Bryce is the virtual-environment-building application acquired and relaunched byDaz Productions, a company best known for its vast range of figure models for Poser.
This explains why Bryce 5.5 now ships and integrates fully with the totally free Daz|Studio, an excellent Poser-rival.
If you are coming cold to the application, or from Maya or a similar package you’ll need a bit of time to read the manual to get up to speed: there are a lot of proprietary procedures in the workflow and interface.
If you don’t have Daz|Studio already installed, its installer will launch automatically. This results in the addition of the Daz|Studio logo to the Create menu, the most obvious of the interface changes in Bryce. Clicking on the logo opens up DAZ|Studio. You can then load the company’s Poser-compatible figures (or indeed figures from Poser), adjust their poses, add textures, clothing and hair, then click on the ‘Return to Bryce’ button to load the scene into the host application exactly as it looked in DAZ| Studio, à la Photoshop and ImageReady.
However when we first tried this with a DAZ Victoria 3 model, Bryce crashed. The problem didn’t seem to be code-related, however. Due to space limitations we hadn’t installed Bryce and Studio in the default Applications folder but this was rectified and thelatest Studio update installed at the same time.
Once reinstalled, things really took a great jump in speed where application launching and switching was concerned. However, DAZ has bet its money on improving the Bryce rendering engine as well. The company claims that you can render scenes over 30per cent faster on average and there has certainly been a noticeable increase in some places. It’s notthe case completely across the board though, sosome tweaks still need applied in this department.
CPU usage has also been streamlined so that when you hide or minimize Bryce 5.5, the load on your Mac’s processor drops to let other programs run without degrading performance. To achieve the best render times, though, it’s wise not to minimize Bryce at all - our renders actually froze a couple of times doing this.
If you have a graphics card that supports it, there is also enhanced OpenGL support in Bryce 5.5, which combined with the faster rendering gives you a far more realistic and creative modelling environment.
OpenGL display modes can be accessed via the Display Mode tool, which let you view the texture maps applied to objects in a scene in real-time. You can pan, zoom, and rotate around objects in the scene as before, but now with full-resolution textures in place, including ground and water planes. The optimized display styles include texture shaded, wireframe, lit wireframe, hidden line, wire shaded, smooth shaded and wire textured shaded. The latter allows combined wireframe and full colour previews of scenes. It enhances other parts of the workflow too, such as the Realtime Linking function. Activated when editing materials for terrains, this enables every change you make to be applied simultaneously to the Terrain Canvas and the 3D Preview, so with the faster redraw you can seeeffects of erosion or smoothing instantly.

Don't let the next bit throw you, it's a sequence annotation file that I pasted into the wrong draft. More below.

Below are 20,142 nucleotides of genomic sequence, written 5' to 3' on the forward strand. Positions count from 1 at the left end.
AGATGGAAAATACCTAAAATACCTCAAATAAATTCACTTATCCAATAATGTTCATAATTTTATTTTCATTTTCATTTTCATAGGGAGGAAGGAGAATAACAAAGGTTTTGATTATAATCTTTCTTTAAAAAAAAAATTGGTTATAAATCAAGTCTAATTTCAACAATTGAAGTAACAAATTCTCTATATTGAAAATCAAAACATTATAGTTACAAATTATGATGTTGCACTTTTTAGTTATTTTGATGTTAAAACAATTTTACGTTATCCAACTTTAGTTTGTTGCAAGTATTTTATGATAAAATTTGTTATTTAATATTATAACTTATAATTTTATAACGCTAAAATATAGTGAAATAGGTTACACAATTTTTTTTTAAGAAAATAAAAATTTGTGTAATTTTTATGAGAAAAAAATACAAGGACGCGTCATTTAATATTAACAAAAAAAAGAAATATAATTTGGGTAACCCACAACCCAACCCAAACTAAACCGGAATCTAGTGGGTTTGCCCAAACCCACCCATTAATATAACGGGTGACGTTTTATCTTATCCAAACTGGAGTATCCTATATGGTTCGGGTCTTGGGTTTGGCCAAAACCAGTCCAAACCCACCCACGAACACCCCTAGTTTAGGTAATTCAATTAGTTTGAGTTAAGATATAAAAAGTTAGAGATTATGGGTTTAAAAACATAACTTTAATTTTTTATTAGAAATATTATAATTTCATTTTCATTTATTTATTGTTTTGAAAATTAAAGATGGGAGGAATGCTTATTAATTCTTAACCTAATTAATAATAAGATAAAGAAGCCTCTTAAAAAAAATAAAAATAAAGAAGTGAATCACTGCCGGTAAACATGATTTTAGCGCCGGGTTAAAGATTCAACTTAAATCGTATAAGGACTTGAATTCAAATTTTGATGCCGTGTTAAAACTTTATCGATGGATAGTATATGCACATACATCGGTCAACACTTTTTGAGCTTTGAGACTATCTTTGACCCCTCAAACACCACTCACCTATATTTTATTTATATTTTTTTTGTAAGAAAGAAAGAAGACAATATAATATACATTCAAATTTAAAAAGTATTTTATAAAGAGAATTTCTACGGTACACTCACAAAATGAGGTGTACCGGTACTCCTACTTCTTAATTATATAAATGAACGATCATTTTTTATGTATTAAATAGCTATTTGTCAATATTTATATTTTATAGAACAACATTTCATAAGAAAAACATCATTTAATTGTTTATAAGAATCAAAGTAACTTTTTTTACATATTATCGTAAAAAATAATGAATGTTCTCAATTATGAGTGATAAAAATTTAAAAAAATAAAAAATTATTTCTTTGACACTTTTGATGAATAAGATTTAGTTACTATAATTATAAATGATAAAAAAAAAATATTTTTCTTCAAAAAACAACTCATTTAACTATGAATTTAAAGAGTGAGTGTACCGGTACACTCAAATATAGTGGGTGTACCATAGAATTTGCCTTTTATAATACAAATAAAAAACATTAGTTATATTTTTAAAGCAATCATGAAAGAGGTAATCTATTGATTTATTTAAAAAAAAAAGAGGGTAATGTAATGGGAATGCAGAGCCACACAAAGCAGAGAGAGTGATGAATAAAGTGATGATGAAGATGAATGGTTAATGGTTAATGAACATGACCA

Bryce Lightning is a network rendering application that ships with Bryce, so this has also received an update. Lightning uses advanced image compression for improved rendering over either a Local or Wide Area Network. The setup is fairly simple and results were good even shared on just two machines. A networked studio of Macs chugging away would really make a difference to render times. The interface has been improved here to make networking more straightforward.
A couple of enhancements added in version 5.0 are also being promoted: the Tree Lab and Metaballs. The latter are spheres for sculpting organic objects. Working on a principle of attraction, you can throw them together like clay, adjusting how much they blend. The Tree Labis a bit more self-explanatory, allowing you to create and edit a wide variety of tree types, including textures, trunk size, colour, material and number of leaves.
Bryce isn’t the only world creator: there are a number of others including the big rival Vue d’Esprit. You have to buy a separate application (Mover) to import animated Poser/DAZ figures into Vue, but version 5.5 has OpenGL previews, features organic modelling in the form of Metablobs and creates trees using its Solid Growth technology. Vue’s Terrain modelling features are also a match for Bryce, though the latter is more popular with users of other 3D apps and Photoshop for import/export and editing of terrain height maps. The latest round of enhancements puts Vue ahead with lighting but Bryce is still cheaper and still the better modeller.
Bryce 5.5 is more pleasant to work with than previous versions. The workflow has been streamlined, rendering is definitely faster in places, more integration with Studio and Poser is welcome and enhanced OpenGL support makes a difference. This point release is worth it for the integration and speed bumps alone, but DAZ should also be applauded for bringing Bryce back to the Mac.